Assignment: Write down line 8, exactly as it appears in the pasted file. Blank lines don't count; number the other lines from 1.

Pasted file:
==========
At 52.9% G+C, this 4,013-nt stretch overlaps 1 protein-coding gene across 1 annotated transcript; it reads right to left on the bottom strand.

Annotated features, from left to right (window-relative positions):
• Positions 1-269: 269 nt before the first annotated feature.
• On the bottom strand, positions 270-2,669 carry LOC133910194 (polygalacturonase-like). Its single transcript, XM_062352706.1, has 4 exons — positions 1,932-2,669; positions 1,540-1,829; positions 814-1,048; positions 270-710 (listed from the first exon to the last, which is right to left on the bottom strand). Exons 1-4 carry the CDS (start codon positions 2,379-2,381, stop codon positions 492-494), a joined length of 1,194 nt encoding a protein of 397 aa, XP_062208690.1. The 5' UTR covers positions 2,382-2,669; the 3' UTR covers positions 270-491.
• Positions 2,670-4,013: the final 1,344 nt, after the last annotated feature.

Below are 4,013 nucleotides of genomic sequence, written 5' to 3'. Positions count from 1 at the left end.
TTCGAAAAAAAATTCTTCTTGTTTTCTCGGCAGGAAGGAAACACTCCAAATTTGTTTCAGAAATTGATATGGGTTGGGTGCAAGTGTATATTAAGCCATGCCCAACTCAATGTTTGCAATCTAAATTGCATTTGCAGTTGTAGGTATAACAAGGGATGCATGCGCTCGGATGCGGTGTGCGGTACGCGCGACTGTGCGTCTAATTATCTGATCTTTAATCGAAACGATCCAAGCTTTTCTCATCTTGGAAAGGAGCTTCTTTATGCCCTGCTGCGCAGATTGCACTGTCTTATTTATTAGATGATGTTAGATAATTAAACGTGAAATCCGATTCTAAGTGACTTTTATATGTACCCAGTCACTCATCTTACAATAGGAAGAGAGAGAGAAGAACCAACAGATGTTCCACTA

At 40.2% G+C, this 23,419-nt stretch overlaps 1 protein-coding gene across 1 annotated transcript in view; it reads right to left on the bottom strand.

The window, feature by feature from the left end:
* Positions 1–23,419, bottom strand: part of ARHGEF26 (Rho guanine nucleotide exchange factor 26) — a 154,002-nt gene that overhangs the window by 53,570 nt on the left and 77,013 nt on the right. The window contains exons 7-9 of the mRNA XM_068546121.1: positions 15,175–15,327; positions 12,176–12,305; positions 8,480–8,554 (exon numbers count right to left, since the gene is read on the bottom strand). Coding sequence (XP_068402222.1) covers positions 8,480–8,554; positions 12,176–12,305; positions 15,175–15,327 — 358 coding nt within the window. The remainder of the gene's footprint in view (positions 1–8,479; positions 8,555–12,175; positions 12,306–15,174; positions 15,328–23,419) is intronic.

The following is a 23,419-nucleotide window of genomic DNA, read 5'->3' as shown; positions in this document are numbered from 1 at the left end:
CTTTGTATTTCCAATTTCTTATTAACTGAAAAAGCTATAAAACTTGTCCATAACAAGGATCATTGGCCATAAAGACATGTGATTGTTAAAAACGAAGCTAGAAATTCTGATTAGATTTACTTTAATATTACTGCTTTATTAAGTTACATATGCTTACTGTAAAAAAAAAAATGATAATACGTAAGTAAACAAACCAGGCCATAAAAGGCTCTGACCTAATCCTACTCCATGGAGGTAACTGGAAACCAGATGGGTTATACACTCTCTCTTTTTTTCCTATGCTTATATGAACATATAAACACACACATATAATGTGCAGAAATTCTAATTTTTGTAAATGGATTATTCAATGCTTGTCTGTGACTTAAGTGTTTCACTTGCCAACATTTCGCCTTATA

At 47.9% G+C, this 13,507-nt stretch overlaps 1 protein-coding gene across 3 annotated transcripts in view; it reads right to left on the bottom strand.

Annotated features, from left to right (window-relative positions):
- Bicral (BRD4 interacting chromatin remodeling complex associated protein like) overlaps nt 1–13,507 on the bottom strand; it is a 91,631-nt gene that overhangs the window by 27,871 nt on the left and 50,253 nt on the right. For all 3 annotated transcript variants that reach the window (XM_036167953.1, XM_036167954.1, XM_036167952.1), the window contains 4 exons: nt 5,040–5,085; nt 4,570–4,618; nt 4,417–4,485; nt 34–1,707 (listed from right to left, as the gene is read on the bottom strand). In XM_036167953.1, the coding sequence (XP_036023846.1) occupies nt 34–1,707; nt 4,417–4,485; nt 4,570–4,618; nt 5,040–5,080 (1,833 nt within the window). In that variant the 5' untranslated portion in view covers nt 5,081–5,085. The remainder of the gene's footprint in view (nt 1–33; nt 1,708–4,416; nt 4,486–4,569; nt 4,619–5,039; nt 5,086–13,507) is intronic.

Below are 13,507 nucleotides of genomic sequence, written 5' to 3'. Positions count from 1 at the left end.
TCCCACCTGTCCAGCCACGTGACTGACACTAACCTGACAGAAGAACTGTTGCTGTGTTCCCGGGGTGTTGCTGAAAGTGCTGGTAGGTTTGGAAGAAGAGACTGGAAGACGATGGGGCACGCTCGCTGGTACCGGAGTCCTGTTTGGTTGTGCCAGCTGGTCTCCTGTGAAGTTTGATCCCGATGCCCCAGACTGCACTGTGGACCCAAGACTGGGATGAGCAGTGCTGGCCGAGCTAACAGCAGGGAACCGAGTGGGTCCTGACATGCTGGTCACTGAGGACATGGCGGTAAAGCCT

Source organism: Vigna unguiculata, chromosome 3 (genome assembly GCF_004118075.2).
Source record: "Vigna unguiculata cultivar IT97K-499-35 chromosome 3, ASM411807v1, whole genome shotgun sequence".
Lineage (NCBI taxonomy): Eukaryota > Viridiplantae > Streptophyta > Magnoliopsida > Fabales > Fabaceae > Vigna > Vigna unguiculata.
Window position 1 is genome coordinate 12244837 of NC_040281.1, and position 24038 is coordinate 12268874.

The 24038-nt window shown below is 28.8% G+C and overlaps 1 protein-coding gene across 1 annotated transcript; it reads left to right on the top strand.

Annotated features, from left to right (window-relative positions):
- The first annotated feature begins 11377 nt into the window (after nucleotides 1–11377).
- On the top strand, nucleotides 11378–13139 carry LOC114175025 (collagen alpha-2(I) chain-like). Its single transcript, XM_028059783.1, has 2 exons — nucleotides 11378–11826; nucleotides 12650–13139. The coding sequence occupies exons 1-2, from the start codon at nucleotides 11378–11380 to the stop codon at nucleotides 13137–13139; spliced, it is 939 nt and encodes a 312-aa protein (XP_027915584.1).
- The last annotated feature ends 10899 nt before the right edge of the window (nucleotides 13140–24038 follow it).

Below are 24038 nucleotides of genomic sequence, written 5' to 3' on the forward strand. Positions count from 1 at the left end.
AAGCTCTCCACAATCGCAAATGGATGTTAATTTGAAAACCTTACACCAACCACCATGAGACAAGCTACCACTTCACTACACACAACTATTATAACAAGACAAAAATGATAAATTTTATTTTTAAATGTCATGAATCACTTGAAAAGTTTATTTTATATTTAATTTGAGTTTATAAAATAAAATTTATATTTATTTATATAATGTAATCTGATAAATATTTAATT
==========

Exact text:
At 40.2% G+C, this 23,419-nt stretch overlaps 1 protein-coding gene across 1 annotated transcript in view; it reads right to left on the bottom strand.